(5 out of 5 stars)
"Kudos to Fox Home Entertainment for a very satisfying DVD presentation of "Gentleman's Agreement," the 1947 Best Picture Academy Award winner. The film itself is deserving of all of the accolades it received, both upon its initial release, and in all the years since.I'm assuming that most of the people considering a purchase of the DVD have already seen the movie, so I'd like to focus here on the incisive commentary by Richard Schickel, long-time film critic for Time magazine. Stars June Havoc and Celeste Holm are also heard on the track, recorded separately, and while their remarks are interesting, this is Schickel's showcase, and he runs with it.
As it happened, I wound up listening to this commentary over the course of three nights. This kind of gradual exposure allowed me to really absorb Schickel's observations. The critic is no sycophantic fan of "Gentleman's Agreement." While he admires its aims, and much of its execution (primarily the achievements of director Elia Kazan), he has some reservations about the script, and some of the acting.He demonstrates a complete understanding of the conventions of 1940s studio filmmaking, but doesn't always accept the necessity that "Gentleman's Agreement" had to adhere to those norms. I didn't always agree with Schickel's criticisms of the film, but they certainly made me think, and I never found them off-putting.Schickel wisely underscores the contribution of John Garfield, whose training in The Group Theater gave him a more realistic acting style than anyone else in the film. "Garfield seems to be acting in an entirely different movie," Schickel says, and it is not a criticism. The Garfield performance leads on a direct path to Marlon Brando's Stanley Kowalski in "A Streetcar Named Desire," also directed by Kazan, and Schickel makes this clear. It is at this point that he makes the single most fascinating statement in the entire commentary, which I won't spoil for you here. Suffice it to say that it's something that may strike you as intuitive, but put into this context, becomes something of a revelation.I've seen Web-based reviews of this DVD that criticize Schickel for doing too much plot summary. I disagree; he doesn't merely give a blow-by-blow account of what's hapening. He mentions plot points, but goes on to offer an opinion about how well the moment is conveyed, or about what real-life parallels the film is touching upon, or something else that is valuable to the viewer. DVD commentaries just don't get much better than this.The other extras on the disc, among them an AMC backstory presentation and a selection of 1947 newsreels, are nice additions."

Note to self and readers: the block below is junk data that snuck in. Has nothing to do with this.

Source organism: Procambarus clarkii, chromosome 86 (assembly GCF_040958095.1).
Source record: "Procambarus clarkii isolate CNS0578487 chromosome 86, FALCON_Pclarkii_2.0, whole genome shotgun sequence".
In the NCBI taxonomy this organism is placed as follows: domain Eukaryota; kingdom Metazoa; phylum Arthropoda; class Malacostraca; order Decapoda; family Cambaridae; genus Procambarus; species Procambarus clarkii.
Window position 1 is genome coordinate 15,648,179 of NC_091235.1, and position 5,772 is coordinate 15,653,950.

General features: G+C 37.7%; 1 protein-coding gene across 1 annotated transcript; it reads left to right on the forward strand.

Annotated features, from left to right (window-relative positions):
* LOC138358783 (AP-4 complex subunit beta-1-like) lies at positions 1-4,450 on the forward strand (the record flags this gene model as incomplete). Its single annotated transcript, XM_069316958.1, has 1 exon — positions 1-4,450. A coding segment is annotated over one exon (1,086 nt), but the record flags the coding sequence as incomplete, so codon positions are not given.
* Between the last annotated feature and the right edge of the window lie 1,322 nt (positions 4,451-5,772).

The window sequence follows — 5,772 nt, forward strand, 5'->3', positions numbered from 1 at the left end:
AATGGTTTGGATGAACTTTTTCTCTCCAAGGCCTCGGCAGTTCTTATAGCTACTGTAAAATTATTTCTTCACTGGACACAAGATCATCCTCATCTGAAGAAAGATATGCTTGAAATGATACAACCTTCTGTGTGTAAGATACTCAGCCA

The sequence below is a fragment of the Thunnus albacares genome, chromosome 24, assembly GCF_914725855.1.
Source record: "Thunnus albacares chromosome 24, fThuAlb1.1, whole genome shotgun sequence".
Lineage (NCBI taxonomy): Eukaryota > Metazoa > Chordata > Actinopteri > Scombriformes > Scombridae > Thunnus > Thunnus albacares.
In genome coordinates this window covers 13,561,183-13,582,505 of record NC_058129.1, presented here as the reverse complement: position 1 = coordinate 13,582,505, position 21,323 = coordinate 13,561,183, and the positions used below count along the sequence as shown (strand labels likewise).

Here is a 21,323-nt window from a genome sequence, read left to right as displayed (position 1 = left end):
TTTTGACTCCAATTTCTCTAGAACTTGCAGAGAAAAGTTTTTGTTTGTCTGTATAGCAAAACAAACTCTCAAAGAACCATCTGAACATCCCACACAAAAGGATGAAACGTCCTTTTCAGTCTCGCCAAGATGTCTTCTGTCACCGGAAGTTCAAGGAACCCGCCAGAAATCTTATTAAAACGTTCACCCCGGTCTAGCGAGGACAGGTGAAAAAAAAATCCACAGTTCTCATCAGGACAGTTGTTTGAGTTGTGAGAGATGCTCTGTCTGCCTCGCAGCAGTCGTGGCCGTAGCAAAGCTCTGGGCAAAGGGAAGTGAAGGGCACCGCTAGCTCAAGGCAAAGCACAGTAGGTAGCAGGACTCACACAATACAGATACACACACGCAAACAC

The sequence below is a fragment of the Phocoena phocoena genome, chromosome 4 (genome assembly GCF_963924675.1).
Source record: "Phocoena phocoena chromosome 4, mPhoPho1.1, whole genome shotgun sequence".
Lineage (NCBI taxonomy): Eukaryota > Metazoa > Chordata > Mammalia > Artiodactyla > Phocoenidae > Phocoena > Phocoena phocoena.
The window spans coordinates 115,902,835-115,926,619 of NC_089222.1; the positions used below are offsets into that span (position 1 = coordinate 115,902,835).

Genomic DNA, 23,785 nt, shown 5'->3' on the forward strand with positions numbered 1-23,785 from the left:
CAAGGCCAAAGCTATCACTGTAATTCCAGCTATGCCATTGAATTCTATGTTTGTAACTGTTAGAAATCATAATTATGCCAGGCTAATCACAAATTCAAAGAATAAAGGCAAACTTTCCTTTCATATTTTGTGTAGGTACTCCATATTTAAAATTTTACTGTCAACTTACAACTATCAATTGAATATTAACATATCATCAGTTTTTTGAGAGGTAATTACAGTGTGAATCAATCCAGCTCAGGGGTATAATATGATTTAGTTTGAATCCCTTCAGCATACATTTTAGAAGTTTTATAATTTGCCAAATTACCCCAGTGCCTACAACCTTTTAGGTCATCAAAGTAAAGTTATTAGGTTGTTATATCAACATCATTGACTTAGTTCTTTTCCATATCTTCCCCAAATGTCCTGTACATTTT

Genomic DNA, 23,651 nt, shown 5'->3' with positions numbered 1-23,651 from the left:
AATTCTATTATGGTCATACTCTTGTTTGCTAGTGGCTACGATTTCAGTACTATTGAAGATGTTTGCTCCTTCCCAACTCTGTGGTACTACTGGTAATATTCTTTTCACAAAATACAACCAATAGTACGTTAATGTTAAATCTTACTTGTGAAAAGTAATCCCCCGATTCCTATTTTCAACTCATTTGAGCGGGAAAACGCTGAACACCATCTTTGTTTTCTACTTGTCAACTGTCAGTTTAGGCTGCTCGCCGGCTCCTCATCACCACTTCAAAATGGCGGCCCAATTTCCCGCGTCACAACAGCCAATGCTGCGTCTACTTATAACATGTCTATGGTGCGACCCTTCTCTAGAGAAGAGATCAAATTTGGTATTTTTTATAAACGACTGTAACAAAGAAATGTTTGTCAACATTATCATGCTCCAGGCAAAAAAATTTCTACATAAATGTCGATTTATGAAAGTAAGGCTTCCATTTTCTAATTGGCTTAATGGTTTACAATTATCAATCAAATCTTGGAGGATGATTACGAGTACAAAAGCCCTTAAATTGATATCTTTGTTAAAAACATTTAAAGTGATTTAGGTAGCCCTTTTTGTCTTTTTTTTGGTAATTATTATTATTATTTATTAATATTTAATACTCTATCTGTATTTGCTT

GREAT FILM, THORUGHLY RECOMMENDED.
Fernando Silva | Santiago de Chile. | 01/17/2001
(5 out of 5 stars)
"It's a great film, superbly acted all the way by an excellent cast (specially Anne Revere and Celeste Holm), serious viewing, some very good dialogues and wisecracks, the latter by the great Celeste Holm. My only regret, focusing not in the main antisemitic issue of the film but in the "romantic relationships" shown in the movie, is the ending...Peck should have chosen the sincere, sophisticated, wisecraking blonde, not the inane, wishy washy, stuffy and complicated socialité. It seems that in those conventional days, characters like the one played by Miss Holm, independent women of the world with careers, self-assured, with opinions of their own....were not meant to be the heroines, nor to get the hero at the end...because of the way of life they had chosen, they were condemned ("cinematically" speaking) to eternal singlehood, 'cos that way of being didn't fit with the ideal of married or unmarried (goodness!) so-called "ideal" couples....maybe in 1932 this wouldn't have been so...(for more information read Mick LaSalle's excellent "Complicated Women" and compare this to movies of that era focusing on couple's relationships like "The Animal Kingdom" (1932), "The Divorcée" (1930) or even "Design for Living", the latter a sort of "threesome" predecessor of Gregg Araki's 1999 "Splendor")."